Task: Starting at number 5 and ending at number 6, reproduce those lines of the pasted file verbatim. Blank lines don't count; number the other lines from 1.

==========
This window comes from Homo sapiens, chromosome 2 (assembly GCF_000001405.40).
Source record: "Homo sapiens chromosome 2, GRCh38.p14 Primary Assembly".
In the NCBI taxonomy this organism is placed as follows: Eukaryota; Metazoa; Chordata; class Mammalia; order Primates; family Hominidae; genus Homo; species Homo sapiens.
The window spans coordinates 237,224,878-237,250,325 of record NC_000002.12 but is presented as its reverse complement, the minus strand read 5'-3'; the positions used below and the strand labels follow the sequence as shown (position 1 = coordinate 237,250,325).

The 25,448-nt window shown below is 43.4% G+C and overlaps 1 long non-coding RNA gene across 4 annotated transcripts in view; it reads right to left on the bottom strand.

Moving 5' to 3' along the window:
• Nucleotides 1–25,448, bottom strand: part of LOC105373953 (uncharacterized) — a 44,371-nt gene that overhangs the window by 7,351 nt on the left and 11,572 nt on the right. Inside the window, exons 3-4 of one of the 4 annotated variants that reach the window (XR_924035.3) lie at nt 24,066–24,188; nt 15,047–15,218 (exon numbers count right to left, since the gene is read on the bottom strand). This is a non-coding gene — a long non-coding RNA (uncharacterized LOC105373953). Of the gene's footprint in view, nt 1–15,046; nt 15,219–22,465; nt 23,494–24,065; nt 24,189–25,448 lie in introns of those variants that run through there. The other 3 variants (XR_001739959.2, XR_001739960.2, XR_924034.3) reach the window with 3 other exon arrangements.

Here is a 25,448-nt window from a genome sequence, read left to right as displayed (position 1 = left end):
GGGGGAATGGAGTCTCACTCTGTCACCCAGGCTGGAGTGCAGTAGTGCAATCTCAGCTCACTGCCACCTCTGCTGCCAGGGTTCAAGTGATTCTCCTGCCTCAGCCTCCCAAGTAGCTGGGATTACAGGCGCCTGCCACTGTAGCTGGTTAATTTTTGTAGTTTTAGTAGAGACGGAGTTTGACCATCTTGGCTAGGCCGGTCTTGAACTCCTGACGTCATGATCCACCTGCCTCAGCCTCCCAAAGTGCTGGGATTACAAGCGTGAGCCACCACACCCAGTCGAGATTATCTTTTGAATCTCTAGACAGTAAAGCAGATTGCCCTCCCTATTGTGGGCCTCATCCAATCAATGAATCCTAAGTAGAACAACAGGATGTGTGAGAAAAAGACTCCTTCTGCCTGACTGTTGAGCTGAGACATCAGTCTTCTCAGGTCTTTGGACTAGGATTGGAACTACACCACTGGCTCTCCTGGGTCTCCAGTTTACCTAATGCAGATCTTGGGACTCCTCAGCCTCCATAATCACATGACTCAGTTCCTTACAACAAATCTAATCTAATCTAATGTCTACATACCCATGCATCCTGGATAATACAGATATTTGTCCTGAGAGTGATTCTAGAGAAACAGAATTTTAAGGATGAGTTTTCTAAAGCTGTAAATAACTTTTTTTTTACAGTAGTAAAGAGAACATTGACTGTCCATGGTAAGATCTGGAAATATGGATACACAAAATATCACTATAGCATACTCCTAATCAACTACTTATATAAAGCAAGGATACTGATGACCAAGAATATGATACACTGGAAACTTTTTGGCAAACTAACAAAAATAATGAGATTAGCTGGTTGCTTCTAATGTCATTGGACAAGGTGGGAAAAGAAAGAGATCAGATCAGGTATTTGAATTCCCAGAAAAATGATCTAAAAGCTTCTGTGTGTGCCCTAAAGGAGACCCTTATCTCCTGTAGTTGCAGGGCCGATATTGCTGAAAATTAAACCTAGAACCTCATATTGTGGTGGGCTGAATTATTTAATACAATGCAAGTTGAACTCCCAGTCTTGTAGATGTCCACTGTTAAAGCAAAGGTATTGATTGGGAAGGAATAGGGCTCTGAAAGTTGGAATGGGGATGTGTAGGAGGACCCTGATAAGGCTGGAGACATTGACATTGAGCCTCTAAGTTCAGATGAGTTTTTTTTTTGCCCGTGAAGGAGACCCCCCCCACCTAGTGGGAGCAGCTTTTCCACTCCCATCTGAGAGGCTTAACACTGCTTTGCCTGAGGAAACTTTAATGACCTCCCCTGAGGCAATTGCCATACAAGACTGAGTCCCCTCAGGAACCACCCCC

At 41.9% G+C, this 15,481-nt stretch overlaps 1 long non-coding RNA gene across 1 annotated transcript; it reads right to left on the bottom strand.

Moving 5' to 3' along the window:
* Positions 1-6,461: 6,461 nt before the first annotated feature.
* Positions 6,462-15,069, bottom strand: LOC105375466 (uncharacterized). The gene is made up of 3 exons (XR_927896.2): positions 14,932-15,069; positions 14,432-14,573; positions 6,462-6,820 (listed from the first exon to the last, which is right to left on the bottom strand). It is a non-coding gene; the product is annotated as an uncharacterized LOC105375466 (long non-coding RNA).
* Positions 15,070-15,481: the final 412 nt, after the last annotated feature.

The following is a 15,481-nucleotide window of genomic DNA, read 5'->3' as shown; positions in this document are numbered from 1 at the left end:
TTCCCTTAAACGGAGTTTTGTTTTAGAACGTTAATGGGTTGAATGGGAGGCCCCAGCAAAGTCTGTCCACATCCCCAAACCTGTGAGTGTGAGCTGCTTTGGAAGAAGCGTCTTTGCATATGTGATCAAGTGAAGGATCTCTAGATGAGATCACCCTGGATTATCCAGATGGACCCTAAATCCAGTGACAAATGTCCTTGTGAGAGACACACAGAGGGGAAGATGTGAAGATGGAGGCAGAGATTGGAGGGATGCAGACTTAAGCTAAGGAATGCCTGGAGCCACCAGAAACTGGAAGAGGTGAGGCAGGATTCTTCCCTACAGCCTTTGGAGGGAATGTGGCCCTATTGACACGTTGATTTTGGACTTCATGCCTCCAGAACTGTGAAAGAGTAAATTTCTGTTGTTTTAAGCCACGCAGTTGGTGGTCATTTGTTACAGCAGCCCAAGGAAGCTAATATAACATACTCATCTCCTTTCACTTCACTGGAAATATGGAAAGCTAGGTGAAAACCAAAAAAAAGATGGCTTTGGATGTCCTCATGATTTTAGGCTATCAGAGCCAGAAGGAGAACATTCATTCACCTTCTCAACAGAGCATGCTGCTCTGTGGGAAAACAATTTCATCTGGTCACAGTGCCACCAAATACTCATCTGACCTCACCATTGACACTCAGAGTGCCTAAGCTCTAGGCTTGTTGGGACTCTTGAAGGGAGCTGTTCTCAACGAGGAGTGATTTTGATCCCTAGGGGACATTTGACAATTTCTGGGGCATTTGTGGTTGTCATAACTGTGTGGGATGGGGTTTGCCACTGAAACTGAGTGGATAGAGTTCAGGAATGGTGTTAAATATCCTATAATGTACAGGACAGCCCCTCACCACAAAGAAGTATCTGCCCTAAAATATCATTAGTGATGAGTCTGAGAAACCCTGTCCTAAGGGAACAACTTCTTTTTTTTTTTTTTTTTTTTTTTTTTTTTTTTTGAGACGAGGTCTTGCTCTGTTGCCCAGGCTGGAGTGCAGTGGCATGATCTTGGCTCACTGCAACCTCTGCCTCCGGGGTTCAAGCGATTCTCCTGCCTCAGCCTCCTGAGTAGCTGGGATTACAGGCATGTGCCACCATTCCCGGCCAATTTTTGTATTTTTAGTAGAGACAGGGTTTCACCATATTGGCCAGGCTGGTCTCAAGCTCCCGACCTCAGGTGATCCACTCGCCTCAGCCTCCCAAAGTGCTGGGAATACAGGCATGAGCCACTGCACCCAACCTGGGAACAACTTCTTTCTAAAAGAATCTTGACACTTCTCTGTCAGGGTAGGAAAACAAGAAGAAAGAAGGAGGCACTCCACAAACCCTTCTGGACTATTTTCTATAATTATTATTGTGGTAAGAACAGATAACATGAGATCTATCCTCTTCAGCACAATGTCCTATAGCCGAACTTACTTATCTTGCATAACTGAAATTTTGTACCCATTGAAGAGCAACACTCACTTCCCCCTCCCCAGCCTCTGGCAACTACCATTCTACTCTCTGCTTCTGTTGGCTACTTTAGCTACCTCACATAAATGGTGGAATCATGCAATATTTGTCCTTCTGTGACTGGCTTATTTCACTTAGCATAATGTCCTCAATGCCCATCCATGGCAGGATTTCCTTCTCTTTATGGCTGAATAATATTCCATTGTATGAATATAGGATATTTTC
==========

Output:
The 25,448-nt window shown below is 43.4% G+C and overlaps 1 long non-coding RNA gene across 4 annotated transcripts in view; it reads right to left on the bottom strand.

Moving 5' to 3' along the window: